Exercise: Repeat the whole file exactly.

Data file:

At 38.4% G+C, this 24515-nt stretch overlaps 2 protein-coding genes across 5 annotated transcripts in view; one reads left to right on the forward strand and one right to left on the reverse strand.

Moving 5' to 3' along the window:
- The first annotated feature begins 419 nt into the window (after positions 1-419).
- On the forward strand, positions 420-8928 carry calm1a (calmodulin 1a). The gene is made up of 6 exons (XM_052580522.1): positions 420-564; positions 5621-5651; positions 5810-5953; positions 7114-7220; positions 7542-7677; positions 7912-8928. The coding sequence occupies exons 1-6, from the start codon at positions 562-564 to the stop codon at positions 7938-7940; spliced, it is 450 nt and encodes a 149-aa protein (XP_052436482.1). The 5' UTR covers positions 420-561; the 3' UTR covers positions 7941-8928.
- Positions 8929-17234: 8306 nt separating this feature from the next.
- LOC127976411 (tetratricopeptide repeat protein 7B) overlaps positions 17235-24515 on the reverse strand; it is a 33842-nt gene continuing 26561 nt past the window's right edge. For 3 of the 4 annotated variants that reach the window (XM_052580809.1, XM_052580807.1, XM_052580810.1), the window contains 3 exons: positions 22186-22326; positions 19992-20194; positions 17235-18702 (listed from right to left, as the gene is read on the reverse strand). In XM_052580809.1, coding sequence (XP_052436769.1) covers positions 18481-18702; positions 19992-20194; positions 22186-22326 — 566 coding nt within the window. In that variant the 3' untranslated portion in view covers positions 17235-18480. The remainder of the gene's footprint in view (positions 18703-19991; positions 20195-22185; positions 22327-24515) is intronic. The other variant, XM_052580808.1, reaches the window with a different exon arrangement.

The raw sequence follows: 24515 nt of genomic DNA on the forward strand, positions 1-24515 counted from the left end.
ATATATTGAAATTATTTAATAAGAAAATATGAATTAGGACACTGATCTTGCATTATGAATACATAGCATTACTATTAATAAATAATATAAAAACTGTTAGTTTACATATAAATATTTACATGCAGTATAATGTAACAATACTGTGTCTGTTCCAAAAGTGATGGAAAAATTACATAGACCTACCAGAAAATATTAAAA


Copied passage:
At 38.4% G+C, this 24515-nt stretch overlaps 2 protein-coding genes across 5 annotated transcripts in view; one reads left to right on the forward strand and one right to left on the reverse strand.

Moving 5' to 3' along the window:
- The first annotated feature begins 419 nt into the window (after positions 1-419).
- On the forward strand, positions 420-8928 carry calm1a (calmodulin 1a). The gene is made up of 6 exons (XM_052580522.1): positions 420-564; positions 5621-5651; positions 5810-5953; positions 7114-7220; positions 7542-7677; positions 7912-8928. The coding sequence occupies exons 1-6, from the start codon at positions 562-564 to the stop codon at positions 7938-7940; spliced, it is 450 nt and encodes a 149-aa protein (XP_052436482.1). The 5' UTR covers positions 420-561; the 3' UTR covers positions 7941-8928.
- Positions 8929-17234: 8306 nt separating this feature from the next.
- LOC127976411 (tetratricopeptide repeat protein 7B) overlaps positions 17235-24515 on the reverse strand; it is a 33842-nt gene continuing 26561 nt past the window's right edge. For 3 of the 4 annotated variants that reach the window (XM_052580809.1, XM_052580807.1, XM_052580810.1), the window contains 3 exons: positions 22186-22326; positions 19992-20194; positions 17235-18702 (listed from right to left, as the gene is read on the reverse strand). In XM_052580809.1, coding sequence (XP_052436769.1) covers positions 18481-18702; positions 19992-20194; positions 22186-22326 — 566 coding nt within the window. In that variant the 3' untranslated portion in view covers positions 17235-18480. The remainder of the gene's footprint in view (positions 18703-19991; positions 20195-22185; positions 22327-24515) is intronic. The other variant, XM_052580808.1, reaches the window with a different exon arrangement.

The raw sequence follows: 24515 nt of genomic DNA on the forward strand, positions 1-24515 counted from the left end.
ATATATTGAAATTATTTAATAAGAAAATATGAATTAGGACACTGATCTTGCATTATGAATACATAGCATTACTATTAATAAATAATATAAAAACTGTTAGTTTACATATAAATATTTACATGCAGTATAATGTAACAATACTGTGTCTGTTCCAAAAGTGATGGAAAAATTACATAGACCTACCAGAAAATATTAAAA